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Kids are like marbles

In addition to teaching Kindergarten, 2nd grade, and partially 3rd-4th grades at the Main Line Classical Academy, I am also continuing to teach enrichment math at the Golden Key Russian School.  There, I have two groups of Kindergartners, one group of 3rd-4th graders, and one group of 5th-6th graders.

 

Last week with the Kindergartners we focused on different ways of making 10 out of two smaller numbers.  We first figured out the ways using our fingers and then wrote them out using digits on the board.

The next activity was a bit more tricky.  We took out ten marbles and counted them together carefully.  Then, all the kids had to close their eyes and I put some of the marbles into the cup.  When they opened their eyes, the kids had to guess how many marbles were hiding in my cup.

At first this was very challenging for the kids; they would make random guesses and ask questions like “how can I know how many you hid?”  But then, one by one, they started to catch onto the trick.  The cup and marbles then went around the room and each kid had a turn at hiding some of the marbles while the other closed their eyes.

How many did I hide?

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Now lets take them out and see whether you guessed correctly.

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Now the next person gets to hide the marbles.

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And a few more.

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At the end of the class we played a similar game but only with kids instead of marbles!  One person would close their eyes and some of the remaining kids would hide under a blanket.  Then the person who was “it” would open their eyes and had to determine how many kids were under the blanket.  There were seven kids total.

Here is what it looked like:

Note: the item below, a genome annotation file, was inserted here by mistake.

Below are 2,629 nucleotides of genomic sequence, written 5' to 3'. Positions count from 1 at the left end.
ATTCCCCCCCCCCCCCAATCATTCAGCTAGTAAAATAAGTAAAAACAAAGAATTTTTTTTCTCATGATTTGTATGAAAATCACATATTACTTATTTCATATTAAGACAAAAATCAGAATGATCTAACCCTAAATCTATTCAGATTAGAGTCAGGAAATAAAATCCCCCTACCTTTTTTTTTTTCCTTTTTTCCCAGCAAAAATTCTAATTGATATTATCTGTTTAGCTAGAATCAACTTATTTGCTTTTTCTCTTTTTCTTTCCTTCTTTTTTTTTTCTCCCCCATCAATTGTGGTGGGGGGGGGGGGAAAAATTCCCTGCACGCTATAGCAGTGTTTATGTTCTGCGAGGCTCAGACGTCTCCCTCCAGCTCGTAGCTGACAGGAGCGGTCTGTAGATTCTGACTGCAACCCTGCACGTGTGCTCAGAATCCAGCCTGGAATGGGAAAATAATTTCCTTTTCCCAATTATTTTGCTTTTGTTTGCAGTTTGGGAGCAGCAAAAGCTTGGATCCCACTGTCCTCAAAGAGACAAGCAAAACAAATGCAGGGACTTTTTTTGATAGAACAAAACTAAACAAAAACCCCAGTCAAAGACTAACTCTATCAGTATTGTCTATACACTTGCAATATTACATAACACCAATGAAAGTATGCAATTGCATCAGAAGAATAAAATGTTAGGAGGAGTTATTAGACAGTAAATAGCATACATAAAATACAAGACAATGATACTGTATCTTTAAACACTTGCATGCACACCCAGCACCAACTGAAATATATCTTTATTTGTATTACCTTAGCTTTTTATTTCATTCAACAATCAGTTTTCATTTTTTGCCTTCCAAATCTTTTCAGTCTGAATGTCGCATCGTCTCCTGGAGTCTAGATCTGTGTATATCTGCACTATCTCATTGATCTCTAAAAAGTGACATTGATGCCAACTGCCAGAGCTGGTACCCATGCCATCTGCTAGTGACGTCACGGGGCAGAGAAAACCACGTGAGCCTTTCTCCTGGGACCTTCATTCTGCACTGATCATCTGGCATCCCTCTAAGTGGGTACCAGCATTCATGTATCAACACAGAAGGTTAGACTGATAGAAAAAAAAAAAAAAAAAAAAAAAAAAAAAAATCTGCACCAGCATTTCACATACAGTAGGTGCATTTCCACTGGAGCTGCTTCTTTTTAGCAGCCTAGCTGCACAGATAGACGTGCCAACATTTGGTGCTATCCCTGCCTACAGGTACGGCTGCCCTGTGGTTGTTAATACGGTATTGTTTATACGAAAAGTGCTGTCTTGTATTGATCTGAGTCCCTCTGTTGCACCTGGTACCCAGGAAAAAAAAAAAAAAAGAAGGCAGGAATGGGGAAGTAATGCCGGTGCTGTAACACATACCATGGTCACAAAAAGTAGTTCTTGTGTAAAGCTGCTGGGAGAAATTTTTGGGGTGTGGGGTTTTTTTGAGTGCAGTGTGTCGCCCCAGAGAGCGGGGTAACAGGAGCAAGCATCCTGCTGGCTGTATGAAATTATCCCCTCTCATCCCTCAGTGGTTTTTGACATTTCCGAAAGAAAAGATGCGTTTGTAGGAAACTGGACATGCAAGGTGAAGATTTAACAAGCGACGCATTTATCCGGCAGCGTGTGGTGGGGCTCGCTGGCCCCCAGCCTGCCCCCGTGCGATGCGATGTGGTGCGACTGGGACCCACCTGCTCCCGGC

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The classic mistake was for kids to forget to count themselves.  Then I would ask them, “How many kids are not hiding under the blanket?”  When they would say the number of kids they saw, I’d follow up with, “So you’re hiding under the blanket?”  And then they’d laugh.

I love activities that use kids as manipulatives!

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Exploring Rectangles

Friday is a special day in our math classes at the Main Line Classical Academy.  We read and discuss mathematical stories and we do exploration projects.  Here is the project that we did with the 2nd-4th grades last Friday.

It began with one of my favorite questions to discuss with kids: What is a rectangle?  Some of the kids in each class had participated in previous discussions with me on this topic, but this was close to 2 years ago and so probably had very little effect on the outcome.

Here is what the boards looked like after the 2nd grade and the 3rd/4th grade discussions respectively:

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The kids used a lot of hand motions in their initial descriptions, but I told them to pretend that we were talking on the phone and I couldn’t see them.  They would also sometimes come up with very long and convoluted explanations, which I also refused to write on the board.  After each initial set of properties, I’d try to draw a shape on the board that fit them all but was not a rectangle or did not fit some of them and was a rectangle (some of the shapes unfortunately did not make it into the pictures).  The kids had a lot of laughs when I would draw a silly shape and ask them “is this a rectangle?”  In the end though, I believe that we settled on a set of properties that succinctly characterized rectangles.

The second part of the class consisted of making all possible rectangles out of a given number of squares.  The kids had to make them out of snap cubes and then draw them on graph paper.  The second graders all got 12 snap cubes while the 3rd/4th graders initially got 12 and then each their own different number between 18 and 32.